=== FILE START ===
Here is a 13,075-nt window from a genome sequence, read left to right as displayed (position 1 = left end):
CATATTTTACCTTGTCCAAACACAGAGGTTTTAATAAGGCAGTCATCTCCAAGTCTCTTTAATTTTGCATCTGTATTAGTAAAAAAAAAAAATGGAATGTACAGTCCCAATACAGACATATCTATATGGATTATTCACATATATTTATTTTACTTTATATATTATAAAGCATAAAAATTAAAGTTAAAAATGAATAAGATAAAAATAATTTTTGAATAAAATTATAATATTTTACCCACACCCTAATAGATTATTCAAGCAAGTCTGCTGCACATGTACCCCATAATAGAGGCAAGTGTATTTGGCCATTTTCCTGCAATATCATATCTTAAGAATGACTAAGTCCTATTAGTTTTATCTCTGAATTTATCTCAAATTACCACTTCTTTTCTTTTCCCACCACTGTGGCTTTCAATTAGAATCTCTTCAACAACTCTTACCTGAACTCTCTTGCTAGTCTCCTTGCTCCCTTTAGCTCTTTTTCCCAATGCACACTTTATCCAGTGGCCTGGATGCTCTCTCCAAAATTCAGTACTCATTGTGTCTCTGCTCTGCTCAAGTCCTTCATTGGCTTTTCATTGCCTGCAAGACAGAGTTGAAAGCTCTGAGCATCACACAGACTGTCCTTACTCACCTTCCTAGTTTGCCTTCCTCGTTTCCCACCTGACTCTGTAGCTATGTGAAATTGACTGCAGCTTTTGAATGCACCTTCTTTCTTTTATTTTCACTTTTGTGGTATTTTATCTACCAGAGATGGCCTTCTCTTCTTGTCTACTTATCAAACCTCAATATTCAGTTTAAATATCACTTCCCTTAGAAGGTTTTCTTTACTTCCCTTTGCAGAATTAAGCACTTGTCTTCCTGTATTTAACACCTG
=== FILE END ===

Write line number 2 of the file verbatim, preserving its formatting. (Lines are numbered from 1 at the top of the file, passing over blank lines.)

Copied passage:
CATATTTTACCTTGTCCAAACACAGAGGTTTTAATAAGGCAGTCATCTCCAAGTCTCTTTAATTTTGCATCTGTATTAGTAAAAAAAAAAAATGGAATGTACAGTCCCAATACAGACATATCTATATGGATTATTCACATATATTTATTTTACTTTATATATTATAAAGCATAAAAATTAAAGTTAAAAATGAATAAGATAAAAATAATTTTTGAATAAAATTATAATATTTTACCCACACCCTAATAGATTATTCAAGCAAGTCTGCTGCACATGTACCCCATAATAGAGGCAAGTGTATTTGGCCATTTTCCTGCAATATCATATCTTAAGAATGACTAAGTCCTATTAGTTTTATCTCTGAATTTATCTCAAATTACCACTTCTTTTCTTTTCCCACCACTGTGGCTTTCAATTAGAATCTCTTCAACAACTCTTACCTGAACTCTCTTGCTAGTCTCCTTGCTCCCTTTAGCTCTTTTTCCCAATGCACACTTTATCCAGTGGCCTGGATGCTCTCTCCAAAATTCAGTACTCATTGTGTCTCTGCTCTGCTCAAGTCCTTCATTGGCTTTTCATTGCCTGCAAGACAGAGTTGAAAGCTCTGAGCATCACACAGACTGTCCTTACTCACCTTCCTAGTTTGCCTTCCTCGTTTCCCACCTGACTCTGTAGCTATGTGAAATTGACTGCAGCTTTTGAATGCACCTTCTTTCTTTTATTTTCACTTTTGTGGTATTTTATCTACCAGAGATGGCCTTCTCTTCTTGTCTACTTATCAAACCTCAATATTCAGTTTAAATATCACTTCCCTTAGAAGGTTTTCTTTACTTCCCTTTGCAGAATTAAGCACTTGTCTTCCTGTATTTAACACCTG